Throughout history, there have been several changes and adjustments to energy policy via political administration changes that have had both positive and negative effects on the oil and gas industry. Most recently, the Trump administration’s goals were to lower regulations on the industry and let the oil flood gates open, while the Biden administration is moving rather quickly to focus on greater energy regulation and restrictions. As new policies are put into place, investors are left to speculate on what the effect will be on the price of oil and industry moving forward.
Over time, it is relatively intuitive that energy company growth and earnings have historically been driven by the price of oil and there is strong evidence of high correlation between the two. However, when comparing the price of oil to the President and their party, there is a much lower correlation. The graph below, dating back to 1968, depicts the price of oil under various administrations. As you can see, despite policies that can significantly influence regulatory policy in energy, the simple fact of a Republican or Democrat in the White House does NOT indicate a consistent trend in the price of oil.
Additionally, the graph below shows the performance of the energy sector, represented by XLE, during different administrations. This graph, like the previous, suggests that Republican or Democratic leadership does not determine how well or how poor the energy sector will perform.
While politics and administrations can be a factor for oil prices and the companies reliant upon oil production and processing, there are numerous other factors that determine the price of oil and the subsequent performance of the energy sector. The fundamental driver of oil prices is the balance of supply and demand. Actions taken by politicians can shift this equilibrium, but they cannot control outside influences to the same degree and companies have to be adaptable to changing conditions.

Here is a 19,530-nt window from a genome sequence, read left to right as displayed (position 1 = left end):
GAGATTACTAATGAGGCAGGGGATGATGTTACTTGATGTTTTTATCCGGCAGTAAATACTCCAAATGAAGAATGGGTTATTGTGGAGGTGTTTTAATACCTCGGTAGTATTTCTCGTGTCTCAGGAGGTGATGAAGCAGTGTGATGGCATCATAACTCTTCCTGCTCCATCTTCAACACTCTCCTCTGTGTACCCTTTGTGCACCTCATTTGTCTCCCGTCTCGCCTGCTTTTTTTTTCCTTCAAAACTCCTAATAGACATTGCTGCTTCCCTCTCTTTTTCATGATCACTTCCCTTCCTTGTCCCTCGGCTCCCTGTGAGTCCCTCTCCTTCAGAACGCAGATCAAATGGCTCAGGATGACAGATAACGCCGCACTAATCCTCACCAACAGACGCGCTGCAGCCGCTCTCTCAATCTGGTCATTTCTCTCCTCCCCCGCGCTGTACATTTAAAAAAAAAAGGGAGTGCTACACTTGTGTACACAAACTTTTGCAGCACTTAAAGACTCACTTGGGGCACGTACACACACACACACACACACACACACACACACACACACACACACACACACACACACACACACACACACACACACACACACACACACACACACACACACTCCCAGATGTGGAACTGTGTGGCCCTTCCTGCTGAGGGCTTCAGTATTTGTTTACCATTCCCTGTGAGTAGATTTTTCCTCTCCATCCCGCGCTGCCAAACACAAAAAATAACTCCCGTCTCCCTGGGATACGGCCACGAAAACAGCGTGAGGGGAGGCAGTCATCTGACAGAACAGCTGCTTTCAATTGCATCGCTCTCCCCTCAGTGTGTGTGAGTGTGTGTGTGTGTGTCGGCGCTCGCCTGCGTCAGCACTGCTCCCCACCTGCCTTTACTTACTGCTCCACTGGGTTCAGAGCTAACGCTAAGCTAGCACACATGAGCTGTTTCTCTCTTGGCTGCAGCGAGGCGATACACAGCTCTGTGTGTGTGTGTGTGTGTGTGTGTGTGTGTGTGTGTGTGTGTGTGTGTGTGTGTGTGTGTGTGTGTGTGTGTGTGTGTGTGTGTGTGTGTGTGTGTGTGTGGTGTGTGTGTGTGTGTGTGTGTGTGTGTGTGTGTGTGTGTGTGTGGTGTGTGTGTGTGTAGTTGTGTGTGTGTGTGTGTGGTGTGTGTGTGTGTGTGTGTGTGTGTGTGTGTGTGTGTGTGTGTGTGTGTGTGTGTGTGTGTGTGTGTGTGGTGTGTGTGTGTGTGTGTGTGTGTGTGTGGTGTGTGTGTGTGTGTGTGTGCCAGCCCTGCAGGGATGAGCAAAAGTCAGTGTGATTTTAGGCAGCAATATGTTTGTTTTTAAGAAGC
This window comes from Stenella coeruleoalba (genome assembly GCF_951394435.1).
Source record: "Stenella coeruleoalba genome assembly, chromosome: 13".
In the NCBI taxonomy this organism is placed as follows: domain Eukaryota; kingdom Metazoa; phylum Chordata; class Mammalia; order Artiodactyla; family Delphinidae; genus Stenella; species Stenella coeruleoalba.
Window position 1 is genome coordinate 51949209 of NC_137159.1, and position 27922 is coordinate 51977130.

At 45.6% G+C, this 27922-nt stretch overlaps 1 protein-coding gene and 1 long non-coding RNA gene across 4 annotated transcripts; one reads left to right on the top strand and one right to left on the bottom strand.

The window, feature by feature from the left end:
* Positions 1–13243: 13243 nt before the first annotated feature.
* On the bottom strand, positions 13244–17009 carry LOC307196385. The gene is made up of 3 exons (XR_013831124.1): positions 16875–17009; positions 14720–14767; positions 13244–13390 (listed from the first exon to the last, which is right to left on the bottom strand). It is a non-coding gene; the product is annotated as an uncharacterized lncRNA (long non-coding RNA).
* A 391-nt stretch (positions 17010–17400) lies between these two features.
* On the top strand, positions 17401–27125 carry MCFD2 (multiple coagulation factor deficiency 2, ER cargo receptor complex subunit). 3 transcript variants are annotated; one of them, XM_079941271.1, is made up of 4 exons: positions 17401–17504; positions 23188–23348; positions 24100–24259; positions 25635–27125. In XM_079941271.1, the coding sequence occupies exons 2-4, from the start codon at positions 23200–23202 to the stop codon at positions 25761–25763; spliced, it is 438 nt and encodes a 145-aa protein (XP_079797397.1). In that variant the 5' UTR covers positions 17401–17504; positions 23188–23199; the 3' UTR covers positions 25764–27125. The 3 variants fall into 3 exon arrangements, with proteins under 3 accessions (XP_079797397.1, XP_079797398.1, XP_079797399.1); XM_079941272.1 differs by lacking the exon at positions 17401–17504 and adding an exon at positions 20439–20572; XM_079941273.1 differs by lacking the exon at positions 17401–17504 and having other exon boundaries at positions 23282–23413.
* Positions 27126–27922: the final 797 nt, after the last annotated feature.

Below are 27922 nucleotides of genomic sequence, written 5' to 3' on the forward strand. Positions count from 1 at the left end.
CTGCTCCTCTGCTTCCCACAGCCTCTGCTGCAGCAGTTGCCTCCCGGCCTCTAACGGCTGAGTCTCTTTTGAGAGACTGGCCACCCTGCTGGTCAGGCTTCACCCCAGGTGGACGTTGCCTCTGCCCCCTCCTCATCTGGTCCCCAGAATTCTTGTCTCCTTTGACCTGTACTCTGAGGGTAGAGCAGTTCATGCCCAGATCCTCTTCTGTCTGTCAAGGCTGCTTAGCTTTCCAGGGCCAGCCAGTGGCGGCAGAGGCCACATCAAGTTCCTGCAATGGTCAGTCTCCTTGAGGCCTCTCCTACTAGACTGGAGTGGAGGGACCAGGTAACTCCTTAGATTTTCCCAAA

For example, more restrictive policies around drilling or fracking could reduce potential supply and boost the price of oil while less restrictive policies could create an oversupply and reduce the price.
Recently, President Biden:
- Revoked the permit for the Keystone XL pipeline that will reduce the amount of Crude Oil coming from Canada to the Gulf Coast1
- Halted oil and gas leasing on federal lands and water, which will decrease the number of areas oil and gas companies will be able to drill and reduce future supply2
These first two actions in his presidency would indicate more restrictive policies on oil, but this has not been the only factor in the current rise of oil and gas prices. Weather, economic conditions, and supply changes from OPEC and others also play a big role in determining the supply/demand equilibrium and ultimately the price per barrel. It is not enough to know the current administration’s energy agenda in order to accurately forecast the future price of oil. There are far too many other factors to consider and using one data point alone is not, in our opinion, a viable strategy for investment.
Within Gradient Investments portfolios, we have exposure to Energy companies to varying degrees. The recent years have been unkind to energy companies. This is a result of supply changes that added significantly more production (especially in the U.S.) while global demand has been growing at a much slower pace. Further, the rise of alternative energy sources like wind, solar, and electric have also had a negative impact due to substitution factors for fossil fuels. However, it is our opinion that fossil fuels will have a place in the energy infrastructure for some time and we will look to invest in companies in the energy space that are both opportunistically valued as well as adaptable to changing market and political conditions in the future.